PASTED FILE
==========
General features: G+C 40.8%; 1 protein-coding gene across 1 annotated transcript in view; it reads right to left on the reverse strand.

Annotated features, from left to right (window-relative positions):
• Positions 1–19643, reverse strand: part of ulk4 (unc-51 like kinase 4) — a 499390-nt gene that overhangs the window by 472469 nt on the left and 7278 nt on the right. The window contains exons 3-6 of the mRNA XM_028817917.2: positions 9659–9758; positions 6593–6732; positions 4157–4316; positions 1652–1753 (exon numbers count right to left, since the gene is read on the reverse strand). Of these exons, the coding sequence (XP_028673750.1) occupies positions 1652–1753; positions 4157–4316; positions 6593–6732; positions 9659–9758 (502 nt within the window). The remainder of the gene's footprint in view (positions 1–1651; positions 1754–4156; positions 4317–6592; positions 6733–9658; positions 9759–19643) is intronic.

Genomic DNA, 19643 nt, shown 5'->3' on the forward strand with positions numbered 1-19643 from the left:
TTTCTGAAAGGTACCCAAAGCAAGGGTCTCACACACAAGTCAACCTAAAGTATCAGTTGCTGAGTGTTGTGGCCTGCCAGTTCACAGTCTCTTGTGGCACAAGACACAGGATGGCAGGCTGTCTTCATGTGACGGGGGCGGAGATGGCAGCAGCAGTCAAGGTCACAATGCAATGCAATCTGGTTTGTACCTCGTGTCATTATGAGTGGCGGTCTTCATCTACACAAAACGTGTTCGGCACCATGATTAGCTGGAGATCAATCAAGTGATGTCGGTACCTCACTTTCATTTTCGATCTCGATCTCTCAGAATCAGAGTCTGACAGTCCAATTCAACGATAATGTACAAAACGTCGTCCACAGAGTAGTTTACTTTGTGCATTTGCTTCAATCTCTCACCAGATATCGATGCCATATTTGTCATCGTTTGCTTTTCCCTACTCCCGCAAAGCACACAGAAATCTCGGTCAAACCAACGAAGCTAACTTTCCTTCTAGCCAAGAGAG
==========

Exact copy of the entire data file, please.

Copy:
General features: G+C 40.8%; 1 protein-coding gene across 1 annotated transcript in view; it reads right to left on the reverse strand.

Annotated features, from left to right (window-relative positions):
• Positions 1–19643, reverse strand: part of ulk4 (unc-51 like kinase 4) — a 499390-nt gene that overhangs the window by 472469 nt on the left and 7278 nt on the right. The window contains exons 3-6 of the mRNA XM_028817917.2: positions 9659–9758; positions 6593–6732; positions 4157–4316; positions 1652–1753 (exon numbers count right to left, since the gene is read on the reverse strand). Of these exons, the coding sequence (XP_028673750.1) occupies positions 1652–1753; positions 4157–4316; positions 6593–6732; positions 9659–9758 (502 nt within the window). The remainder of the gene's footprint in view (positions 1–1651; positions 1754–4156; positions 4317–6592; positions 6733–9658; positions 9759–19643) is intronic.

Genomic DNA, 19643 nt, shown 5'->3' on the forward strand with positions numbered 1-19643 from the left:
TTTCTGAAAGGTACCCAAAGCAAGGGTCTCACACACAAGTCAACCTAAAGTATCAGTTGCTGAGTGTTGTGGCCTGCCAGTTCACAGTCTCTTGTGGCACAAGACACAGGATGGCAGGCTGTCTTCATGTGACGGGGGCGGAGATGGCAGCAGCAGTCAAGGTCACAATGCAATGCAATCTGGTTTGTACCTCGTGTCATTATGAGTGGCGGTCTTCATCTACACAAAACGTGTTCGGCACCATGATTAGCTGGAGATCAATCAAGTGATGTCGGTACCTCACTTTCATTTTCGATCTCGATCTCTCAGAATCAGAGTCTGACAGTCCAATTCAACGATAATGTACAAAACGTCGTCCACAGAGTAGTTTACTTTGTGCATTTGCTTCAATCTCTCACCAGATATCGATGCCATATTTGTCATCGTTTGCTTTTCCCTACTCCCGCAAAGCACACAGAAATCTCGGTCAAACCAACGAAGCTAACTTTCCTTCTAGCCAAGAGAG